Kansas GOP reverses governor on religious services during pandemic

To protect congregations during a pandemic does not make one anti-religion; opening the door to services during a pandemic does not make one pro-religion.
Image: Easter morning with the sun behind a church steepl cross.
A wood cross on an old church steeple backlighted by a rising sun.wwing / Getty Images

Like every other state, Kansas is facing an escalating coronavirus crisis of its own, with an escalating number of infections and fatalities. According to public health officials, several of Kansas' infection clusters came from local religious gatherings.

With this in mind, Gov. Laura Kelly (D) issued an executive order limiting worship gatherings to 10 people -- which itself seemed overly permissive given the circumstances of the pandemic. Nevertheless, as NBC News reported, Kansas Republicans wasted little time in overturning the policy.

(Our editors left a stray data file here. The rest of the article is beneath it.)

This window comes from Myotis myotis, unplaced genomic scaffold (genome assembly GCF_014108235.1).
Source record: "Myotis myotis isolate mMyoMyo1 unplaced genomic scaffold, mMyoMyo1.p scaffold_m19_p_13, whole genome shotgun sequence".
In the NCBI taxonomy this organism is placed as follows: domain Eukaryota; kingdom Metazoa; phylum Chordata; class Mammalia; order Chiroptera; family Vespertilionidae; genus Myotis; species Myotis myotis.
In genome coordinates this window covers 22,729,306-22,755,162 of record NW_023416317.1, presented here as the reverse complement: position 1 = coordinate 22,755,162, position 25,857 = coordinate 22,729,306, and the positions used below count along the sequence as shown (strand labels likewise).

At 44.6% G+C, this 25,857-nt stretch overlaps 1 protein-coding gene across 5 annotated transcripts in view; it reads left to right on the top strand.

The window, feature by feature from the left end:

The state's Legislative Coordinating Council voted 5-2 on Wednesday to undo the order. The vote came just hours after Kansas Attorney General Derek Schmidt, a Republican, said the order likely violate the state constitution and discouraged law enforcement from enforcing restrictions.

The Democratic governor called the decision "shockingly irresponsible," which seemed more than fair. She added, "There are real life consequences to the partisan games Republicans played today."

State Senate President Susan Wagle (R), who also happens to be a Republican U.S. Senate candidate, was asked about concerns that church gatherings would put people in danger. Wagle replied that she believes most people are aware of the risk, "but don't tell us we can't practice our religious freedoms."

In case this isn't already obvious, it's worth noting that trying to protect congregations during a pandemic does not make someone anti-religion, just as opening the door to dangerous services during a pandemic does not make someone pro-religion.

In fairness, as a Wichita Eagle report noted, most of Kansas' houses of worship have already acted responsibly and offered parishioners a chance to attend services online.

But some Kansas churches are still planning in-person Easter services this weekend, despite the obvious public-health hazards, and state Republican officials appear eager to "help" them.